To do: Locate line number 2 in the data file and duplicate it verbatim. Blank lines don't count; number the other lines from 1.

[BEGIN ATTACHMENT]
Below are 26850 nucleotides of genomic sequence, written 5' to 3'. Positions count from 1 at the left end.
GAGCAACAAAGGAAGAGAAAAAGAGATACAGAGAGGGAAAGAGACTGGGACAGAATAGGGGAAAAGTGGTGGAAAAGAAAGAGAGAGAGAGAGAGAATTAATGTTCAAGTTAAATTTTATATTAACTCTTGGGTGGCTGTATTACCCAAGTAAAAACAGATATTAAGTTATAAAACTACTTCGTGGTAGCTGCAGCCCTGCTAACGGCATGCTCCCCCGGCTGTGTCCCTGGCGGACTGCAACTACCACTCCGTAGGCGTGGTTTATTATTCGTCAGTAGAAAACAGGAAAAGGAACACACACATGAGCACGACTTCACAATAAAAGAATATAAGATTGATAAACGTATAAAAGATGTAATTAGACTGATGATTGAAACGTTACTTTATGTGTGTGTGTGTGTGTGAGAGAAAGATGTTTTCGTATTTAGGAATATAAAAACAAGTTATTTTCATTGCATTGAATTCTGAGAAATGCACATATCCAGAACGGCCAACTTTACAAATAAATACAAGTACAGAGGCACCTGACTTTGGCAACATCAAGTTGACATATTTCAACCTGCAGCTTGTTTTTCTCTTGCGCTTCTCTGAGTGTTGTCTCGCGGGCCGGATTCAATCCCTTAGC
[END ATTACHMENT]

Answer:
GAGCAACAAAGGAAGAGAAAAAGAGATACAGAGAGGGAAAGAGACTGGGACAGAATAGGGGAAAAGTGGTGGAAAAGAAAGAGAGAGAGAGAGAGAATTAATGTTCAAGTTAAATTTTATATTAACTCTTGGGTGGCTGTATTACCCAAGTAAAAACAGATATTAAGTTATAAAACTACTTCGTGGTAGCTGCAGCCCTGCTAACGGCATGCTCCCCCGGCTGTGTCCCTGGCGGACTGCAACTACCACTCCGTAGGCGTGGTTTATTATTCGTCAGTAGAAAACAGGAAAAGGAACACACACATGAGCACGACTTCACAATAAAAGAATATAAGATTGATAAACGTATAAAAGATGTAATTAGACTGATGATTGAAACGTTACTTTATGTGTGTGTGTGTGTGTGAGAGAAAGATGTTTTCGTATTTAGGAATATAAAAACAAGTTATTTTCATTGCATTGAATTCTGAGAAATGCACATATCCAGAACGGCCAACTTTACAAATAAATACAAGTACAGAGGCACCTGACTTTGGCAACATCAAGTTGACATATTTCAACCTGCAGCTTGTTTTTCTCTTGCGCTTCTCTGAGTGTTGTCTCGCGGGCCGGATTCAATCCCTTAGC